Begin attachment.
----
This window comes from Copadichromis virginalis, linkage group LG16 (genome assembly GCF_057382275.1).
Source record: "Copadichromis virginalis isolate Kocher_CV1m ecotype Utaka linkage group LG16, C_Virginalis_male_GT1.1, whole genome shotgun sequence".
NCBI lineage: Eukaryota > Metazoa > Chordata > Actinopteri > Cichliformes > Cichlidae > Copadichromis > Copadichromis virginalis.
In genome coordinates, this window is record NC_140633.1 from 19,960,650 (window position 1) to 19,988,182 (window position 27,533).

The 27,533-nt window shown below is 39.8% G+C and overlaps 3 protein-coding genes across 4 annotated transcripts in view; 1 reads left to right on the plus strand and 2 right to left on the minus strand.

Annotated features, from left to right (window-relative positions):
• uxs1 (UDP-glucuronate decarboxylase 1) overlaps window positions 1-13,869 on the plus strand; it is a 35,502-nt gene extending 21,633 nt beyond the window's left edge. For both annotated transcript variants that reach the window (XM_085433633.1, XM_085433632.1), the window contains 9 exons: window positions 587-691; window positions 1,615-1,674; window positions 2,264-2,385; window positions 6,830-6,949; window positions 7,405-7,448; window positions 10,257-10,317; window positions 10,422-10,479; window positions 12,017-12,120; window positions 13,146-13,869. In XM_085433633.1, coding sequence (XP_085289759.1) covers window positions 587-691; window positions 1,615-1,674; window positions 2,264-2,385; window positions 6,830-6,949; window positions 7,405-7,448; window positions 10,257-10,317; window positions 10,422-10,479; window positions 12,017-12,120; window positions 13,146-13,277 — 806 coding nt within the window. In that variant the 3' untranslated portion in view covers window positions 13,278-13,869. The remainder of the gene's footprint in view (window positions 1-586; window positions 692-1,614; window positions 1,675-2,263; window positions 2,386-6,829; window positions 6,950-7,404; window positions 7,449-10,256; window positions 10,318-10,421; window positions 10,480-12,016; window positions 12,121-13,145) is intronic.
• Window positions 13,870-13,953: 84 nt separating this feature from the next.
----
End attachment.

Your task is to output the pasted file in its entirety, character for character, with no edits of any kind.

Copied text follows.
This window comes from Copadichromis virginalis, linkage group LG16 (genome assembly GCF_057382275.1).
Source record: "Copadichromis virginalis isolate Kocher_CV1m ecotype Utaka linkage group LG16, C_Virginalis_male_GT1.1, whole genome shotgun sequence".
NCBI lineage: Eukaryota > Metazoa > Chordata > Actinopteri > Cichliformes > Cichlidae > Copadichromis > Copadichromis virginalis.
In genome coordinates, this window is record NC_140633.1 from 19,960,650 (window position 1) to 19,988,182 (window position 27,533).

The 27,533-nt window shown below is 39.8% G+C and overlaps 3 protein-coding genes across 4 annotated transcripts in view; 1 reads left to right on the plus strand and 2 right to left on the minus strand.

Annotated features, from left to right (window-relative positions):
• uxs1 (UDP-glucuronate decarboxylase 1) overlaps window positions 1-13,869 on the plus strand; it is a 35,502-nt gene extending 21,633 nt beyond the window's left edge. For both annotated transcript variants that reach the window (XM_085433633.1, XM_085433632.1), the window contains 9 exons: window positions 587-691; window positions 1,615-1,674; window positions 2,264-2,385; window positions 6,830-6,949; window positions 7,405-7,448; window positions 10,257-10,317; window positions 10,422-10,479; window positions 12,017-12,120; window positions 13,146-13,869. In XM_085433633.1, coding sequence (XP_085289759.1) covers window positions 587-691; window positions 1,615-1,674; window positions 2,264-2,385; window positions 6,830-6,949; window positions 7,405-7,448; window positions 10,257-10,317; window positions 10,422-10,479; window positions 12,017-12,120; window positions 13,146-13,277 — 806 coding nt within the window. In that variant the 3' untranslated portion in view covers window positions 13,278-13,869. The remainder of the gene's footprint in view (window positions 1-586; window positions 692-1,614; window positions 1,675-2,263; window positions 2,386-6,829; window positions 6,950-7,404; window positions 7,449-10,256; window positions 10,318-10,421; window positions 10,480-12,016; window positions 12,121-13,145) is intronic.
• Window positions 13,870-13,953: 84 nt separating this feature from the next.